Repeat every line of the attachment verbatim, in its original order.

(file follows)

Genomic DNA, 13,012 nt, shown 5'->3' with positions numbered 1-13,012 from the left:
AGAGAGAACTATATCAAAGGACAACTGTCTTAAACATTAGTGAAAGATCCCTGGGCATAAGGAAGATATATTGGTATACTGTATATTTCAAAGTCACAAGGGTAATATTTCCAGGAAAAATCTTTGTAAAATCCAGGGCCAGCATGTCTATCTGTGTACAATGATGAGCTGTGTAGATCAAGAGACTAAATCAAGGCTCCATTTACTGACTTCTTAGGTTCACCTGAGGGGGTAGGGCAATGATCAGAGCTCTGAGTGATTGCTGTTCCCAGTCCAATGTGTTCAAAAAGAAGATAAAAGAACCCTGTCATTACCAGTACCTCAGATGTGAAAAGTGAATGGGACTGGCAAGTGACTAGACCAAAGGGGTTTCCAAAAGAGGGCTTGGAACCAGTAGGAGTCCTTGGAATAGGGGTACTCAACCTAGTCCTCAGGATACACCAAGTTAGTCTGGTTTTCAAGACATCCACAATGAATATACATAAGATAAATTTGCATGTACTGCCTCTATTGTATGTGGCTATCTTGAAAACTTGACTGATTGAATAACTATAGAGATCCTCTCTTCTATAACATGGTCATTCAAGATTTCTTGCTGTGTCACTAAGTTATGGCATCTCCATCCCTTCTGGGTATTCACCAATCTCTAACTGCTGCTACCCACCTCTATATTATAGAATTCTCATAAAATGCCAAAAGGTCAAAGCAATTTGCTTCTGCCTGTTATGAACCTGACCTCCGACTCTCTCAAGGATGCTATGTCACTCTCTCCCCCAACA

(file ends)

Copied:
Genomic DNA, 13,012 nt, shown 5'->3' with positions numbered 1-13,012 from the left:
AGAGAGAACTATATCAAAGGACAACTGTCTTAAACATTAGTGAAAGATCCCTGGGCATAAGGAAGATATATTGGTATACTGTATATTTCAAAGTCACAAGGGTAATATTTCCAGGAAAAATCTTTGTAAAATCCAGGGCCAGCATGTCTATCTGTGTACAATGATGAGCTGTGTAGATCAAGAGACTAAATCAAGGCTCCATTTACTGACTTCTTAGGTTCACCTGAGGGGGTAGGGCAATGATCAGAGCTCTGAGTGATTGCTGTTCCCAGTCCAATGTGTTCAAAAAGAAGATAAAAGAACCCTGTCATTACCAGTACCTCAGATGTGAAAAGTGAATGGGACTGGCAAGTGACTAGACCAAAGGGGTTTCCAAAAGAGGGCTTGGAACCAGTAGGAGTCCTTGGAATAGGGGTACTCAACCTAGTCCTCAGGATACACCAAGTTAGTCTGGTTTTCAAGACATCCACAATGAATATACATAAGATAAATTTGCATGTACTGCCTCTATTGTATGTGGCTATCTTGAAAACTTGACTGATTGAATAACTATAGAGATCCTCTCTTCTATAACATGGTCATTCAAGATTTCTTGCTGTGTCACTAAGTTATGGCATCTCCATCCCTTCTGGGTATTCACCAATCTCTAACTGCTGCTACCCACCTCTATATTATAGAATTCTCATAAAATGCCAAAAGGTCAAAGCAATTTGCTTCTGCCTGTTATGAACCTGACCTCCGACTCTCTCAAGGATGCTATGTCACTCTCTCCCCCAACA